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Tuesday, February 20, 2007

Chinese New Year Feast

suckling pig

Is this not the scariest pig ever?

Luckily, or rather, unluckily for him, this roast suckling pig tasted very good indeed.

We don't make such a big deal about Chinese New Year at our place, but luckily dear friend Veruca Salt's does. Oh my dear food-loving friends. What would I do without them?

Veruca obtained the above pig from Emperor's Garden in Chinatown on Chinese New Year's Eve. There may have been a frustrating delay in the shop's declared pig roast time, and actual pig roast time (did you know they roast the pigs on-site in a basement somewhere underneath the chop shop?) but we were more disturbed by the glace red cherries in place of eyes not to mention the gaudy plastic flower which the shopkeeper forcefully jammed into its head before handing over to its new owners.

golden pig

Veruca's newly acquired golden pig was much more aesthetically pleasing, although the glitter did leave a funny aftertaste on the tongue :)

statues

But onto the feasting. We made sticky spring rolls using rice paper sheets, softened in sweetened water for maximum caramelisation.

spring rolls
Sticky spring rolls - cha gio

Yee sang salad made its traditional appearance. Inspired by a Terry Durack recipe, we abandoned the daikon (Chinese white radish) to include shreds of crunchy green mango and green papaya, adding a little tartness for summer refreshment. This was dressed with a mixture of tamarind, lime juice, sesame oil and five spice. To herald the beginning of our feast, it was all chopsticks in to help toss the salad together, good wishes being yelled aloud for unanimous luck.

yee sang
Yee sang salad

roast pork
Roast suckling pig

And then the pig. Meaty and tender with layers of juicy fat and brittle sheets of crackling. Not so scary afterall once the cherries are gone.

Yee Sang Salad
Based on a recipe by Terry Durack

Assemble on a plate thin slices of raw salmon and long julienned shreds of green papaya, green mango and carrot. Drape over thin slices of Japanese pink pickled ginger, a handful of sesame seeds and a few sprigs of coriander.

Prepare a dressing made with one tablespoon each of tamarind puree, lime juice, canola oil, caster sugar and water. Add two teaspoons of sesame oil and one teaspoon of five spice powder. Season with sea salt and white pepper.

Pour half the dressing over the dish and allow to sit until ready to serve.

Have all your guests toss the salad together using their chopsticks, clamouring Happy New Year wishes to each other.

Pour over the remainder of the dressing on the main plate or reserve for individual's servings.

Related GrabYourFork posts:
2007 Chinese New Year Festival Launch, Belmore Park
2007 Chinese New Year Festivities, Cabramatta
2007 Chinese New Year Parade
2007 Chinese New Year Markets, Chinatown

2006 Chinese New Year Parade
2006 Chinese New Year Markets
2006 Chinese New Year Eve: the build-up
2006 Chinese New Year Eve: the feast

2005 Chinese New Year Parade: Part I
2005 Chinese New Year Parade: Part II
2005 Chinese New Year Dragon Boat Races
2005 Chinese New Year Children's Fair
2005 Chinese New Year Chinatown History Tour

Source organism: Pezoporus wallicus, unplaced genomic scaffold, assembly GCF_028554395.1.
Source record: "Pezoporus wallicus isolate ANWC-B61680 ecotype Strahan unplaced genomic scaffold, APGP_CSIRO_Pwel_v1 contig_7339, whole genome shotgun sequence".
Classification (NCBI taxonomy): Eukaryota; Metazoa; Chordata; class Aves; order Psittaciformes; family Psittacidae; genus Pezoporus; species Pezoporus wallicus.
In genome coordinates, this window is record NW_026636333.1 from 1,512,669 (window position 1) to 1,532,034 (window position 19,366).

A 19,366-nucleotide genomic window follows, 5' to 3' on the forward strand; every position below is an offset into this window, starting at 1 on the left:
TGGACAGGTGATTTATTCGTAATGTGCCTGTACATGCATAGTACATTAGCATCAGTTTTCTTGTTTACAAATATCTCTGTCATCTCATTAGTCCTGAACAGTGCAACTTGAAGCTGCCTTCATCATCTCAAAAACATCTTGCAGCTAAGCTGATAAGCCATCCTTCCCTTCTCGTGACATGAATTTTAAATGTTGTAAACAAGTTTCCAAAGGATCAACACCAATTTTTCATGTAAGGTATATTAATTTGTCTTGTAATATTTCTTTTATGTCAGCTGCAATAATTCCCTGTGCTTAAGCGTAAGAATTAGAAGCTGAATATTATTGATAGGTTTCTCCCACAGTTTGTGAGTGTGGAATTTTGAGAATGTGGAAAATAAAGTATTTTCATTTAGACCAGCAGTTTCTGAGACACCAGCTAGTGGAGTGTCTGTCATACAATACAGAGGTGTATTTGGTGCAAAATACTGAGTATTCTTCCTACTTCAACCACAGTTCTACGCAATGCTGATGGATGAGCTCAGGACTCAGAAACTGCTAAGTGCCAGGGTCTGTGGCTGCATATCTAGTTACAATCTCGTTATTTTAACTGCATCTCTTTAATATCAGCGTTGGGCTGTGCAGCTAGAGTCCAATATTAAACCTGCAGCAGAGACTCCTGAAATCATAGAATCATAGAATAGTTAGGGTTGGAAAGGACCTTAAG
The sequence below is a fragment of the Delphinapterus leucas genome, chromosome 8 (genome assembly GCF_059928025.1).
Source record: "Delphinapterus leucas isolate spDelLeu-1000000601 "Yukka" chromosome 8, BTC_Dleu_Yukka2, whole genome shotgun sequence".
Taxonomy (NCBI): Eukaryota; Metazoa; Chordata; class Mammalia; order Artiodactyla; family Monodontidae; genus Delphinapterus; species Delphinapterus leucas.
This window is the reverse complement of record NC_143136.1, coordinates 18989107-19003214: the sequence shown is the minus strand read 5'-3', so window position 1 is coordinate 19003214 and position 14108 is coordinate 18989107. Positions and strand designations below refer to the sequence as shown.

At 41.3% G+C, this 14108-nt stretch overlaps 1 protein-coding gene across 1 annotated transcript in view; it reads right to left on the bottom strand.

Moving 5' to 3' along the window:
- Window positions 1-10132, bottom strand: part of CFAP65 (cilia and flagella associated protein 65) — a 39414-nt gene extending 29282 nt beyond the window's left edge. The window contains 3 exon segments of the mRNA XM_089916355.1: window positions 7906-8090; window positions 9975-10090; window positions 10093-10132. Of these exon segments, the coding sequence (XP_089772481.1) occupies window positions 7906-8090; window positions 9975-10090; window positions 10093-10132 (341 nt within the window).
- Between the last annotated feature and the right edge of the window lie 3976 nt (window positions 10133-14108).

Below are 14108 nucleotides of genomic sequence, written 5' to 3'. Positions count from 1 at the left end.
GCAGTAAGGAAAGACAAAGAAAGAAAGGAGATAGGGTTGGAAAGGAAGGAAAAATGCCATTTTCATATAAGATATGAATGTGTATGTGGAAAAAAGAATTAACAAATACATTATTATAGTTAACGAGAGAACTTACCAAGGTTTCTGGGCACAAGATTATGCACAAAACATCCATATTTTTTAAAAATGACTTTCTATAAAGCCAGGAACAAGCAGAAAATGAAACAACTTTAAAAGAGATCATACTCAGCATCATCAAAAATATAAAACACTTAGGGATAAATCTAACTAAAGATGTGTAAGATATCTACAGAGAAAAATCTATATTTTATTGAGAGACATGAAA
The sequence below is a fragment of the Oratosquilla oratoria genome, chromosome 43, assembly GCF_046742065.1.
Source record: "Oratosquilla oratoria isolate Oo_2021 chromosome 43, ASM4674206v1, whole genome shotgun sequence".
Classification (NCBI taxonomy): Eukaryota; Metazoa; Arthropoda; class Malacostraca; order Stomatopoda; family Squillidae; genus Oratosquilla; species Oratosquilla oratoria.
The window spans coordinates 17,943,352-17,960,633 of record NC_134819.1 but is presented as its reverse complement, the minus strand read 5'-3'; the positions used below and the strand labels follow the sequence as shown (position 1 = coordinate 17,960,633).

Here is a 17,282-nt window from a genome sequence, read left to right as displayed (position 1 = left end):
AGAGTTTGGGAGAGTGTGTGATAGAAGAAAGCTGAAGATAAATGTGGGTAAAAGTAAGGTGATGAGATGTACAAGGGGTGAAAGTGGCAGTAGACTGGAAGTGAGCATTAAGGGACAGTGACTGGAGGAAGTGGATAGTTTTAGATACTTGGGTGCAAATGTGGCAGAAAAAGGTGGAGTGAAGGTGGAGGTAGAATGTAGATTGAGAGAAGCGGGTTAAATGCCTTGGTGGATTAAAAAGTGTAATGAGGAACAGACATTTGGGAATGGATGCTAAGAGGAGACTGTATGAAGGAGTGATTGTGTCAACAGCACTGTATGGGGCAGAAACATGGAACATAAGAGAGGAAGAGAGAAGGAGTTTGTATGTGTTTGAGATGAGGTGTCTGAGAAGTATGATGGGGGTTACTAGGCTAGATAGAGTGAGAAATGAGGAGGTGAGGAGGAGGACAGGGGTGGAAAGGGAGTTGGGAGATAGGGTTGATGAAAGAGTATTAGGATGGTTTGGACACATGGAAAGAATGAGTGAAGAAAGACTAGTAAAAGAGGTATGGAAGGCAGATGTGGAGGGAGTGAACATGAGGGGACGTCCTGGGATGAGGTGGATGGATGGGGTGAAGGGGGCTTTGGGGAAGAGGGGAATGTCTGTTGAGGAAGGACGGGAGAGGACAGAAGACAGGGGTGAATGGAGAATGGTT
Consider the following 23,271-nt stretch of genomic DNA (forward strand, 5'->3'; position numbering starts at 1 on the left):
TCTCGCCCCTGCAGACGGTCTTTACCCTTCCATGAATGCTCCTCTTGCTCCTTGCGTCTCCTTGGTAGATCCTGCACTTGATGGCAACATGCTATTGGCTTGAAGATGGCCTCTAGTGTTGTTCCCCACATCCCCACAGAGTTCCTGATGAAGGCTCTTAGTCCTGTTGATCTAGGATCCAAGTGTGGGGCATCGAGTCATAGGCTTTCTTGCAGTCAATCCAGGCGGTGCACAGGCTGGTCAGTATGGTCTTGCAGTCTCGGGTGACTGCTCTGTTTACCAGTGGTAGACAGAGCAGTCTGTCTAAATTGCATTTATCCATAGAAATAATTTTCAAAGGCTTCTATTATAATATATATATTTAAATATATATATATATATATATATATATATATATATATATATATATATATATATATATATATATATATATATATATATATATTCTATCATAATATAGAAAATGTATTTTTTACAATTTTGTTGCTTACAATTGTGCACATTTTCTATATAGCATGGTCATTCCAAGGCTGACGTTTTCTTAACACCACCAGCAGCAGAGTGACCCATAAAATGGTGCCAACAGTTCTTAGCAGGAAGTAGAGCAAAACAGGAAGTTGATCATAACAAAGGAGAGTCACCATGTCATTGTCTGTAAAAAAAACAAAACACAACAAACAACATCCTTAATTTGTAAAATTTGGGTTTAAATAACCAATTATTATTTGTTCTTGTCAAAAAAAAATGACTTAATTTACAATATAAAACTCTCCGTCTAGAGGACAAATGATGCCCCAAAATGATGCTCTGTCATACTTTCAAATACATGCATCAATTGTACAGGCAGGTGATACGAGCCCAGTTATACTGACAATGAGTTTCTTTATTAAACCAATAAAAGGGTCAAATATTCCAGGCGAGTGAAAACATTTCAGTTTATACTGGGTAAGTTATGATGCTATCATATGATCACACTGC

2005 Chinese New Year Chinatown Markets
2005 Chinese New Year Sze Yup Temple Tour

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posted by Helen (AugustusGloop) on 2/20/2007 09:58:00 pm


8 Comments:

  • At 2/21/2007 8:26 am, Blogger Melting Wok said…

    awww..how could we say no to the suckling looking golden pig hehe..ooh, I'm going for the "skin" yummys ! :) Thanks for sharing, cheers ! :)

     
  • At 2/22/2007 1:59 pm, Blogger thanh7580 said…

    The pig looks so scary. The red cherry eyes really look bad. But apart from that, mmmmm, looks yummy.

    You should scrape off glitter before consuming golden pigs in future. :-)

     
  • At 2/23/2007 1:41 am, Anonymous change said…

    Hi, I just stumbled to your site while looking for other chinese new year entries.

    The food looks delicious there.

    Here's my entry on the Chinese New Year Celebration in the Philippines.

    http://man-mecha-monster.blogspot.com/

     
  • At 2/25/2007 1:24 am, Blogger Helen (AugustusGloop) said…

    Hi Melting Wok - Ooh yes, the crackling is definitely the best part! :)

    Hi Thanh7580 - The cherry eyes were very eerie.

    And thanks, but I prefer the crunchy bits :)

    Hi Change - Thanks for visiting and thanks for your comment. It's always great to see how people celebrate CNY around the world. Good to see that food is always a big part of it!

     
  • At 2/25/2007 8:56 pm, Anonymous cin said…

    eeeeeuuwwww, i can feel the hairs on the back of my neck rising because of that pig!

    we don't yell good luck wishes during the tossing of the yee sang so that's really interesting to me.

    happy new year!

     
  • At 2/27/2007 12:33 am, Blogger Helen (AugustusGloop) said…

    Hi Cin - The pig looks scary, but it was tasty, so all was forgiven.

    The yelling of good wishes is traditional I think. I think it's fun anyway, just to add to the chaos!

     
  • At 2/27/2007 10:58 pm, Blogger Deborah Dowd said…

    The scariest part about the Maraschino cherry pig is that its "face" looks more like the back end! YOur spead looks incredible, though. I do a Chinese feast every year on New Year's eve, but I look like an amateur next to you! I'm no worthy, I'm not worthy....

     
  • At 2/28/2007 12:26 am, Blogger Helen (AugustusGloop) said…

    Hi Deborah - But any feast is a good one. This was a collaborative effort and I must thank my host Veruca for having me as a guest :)

     

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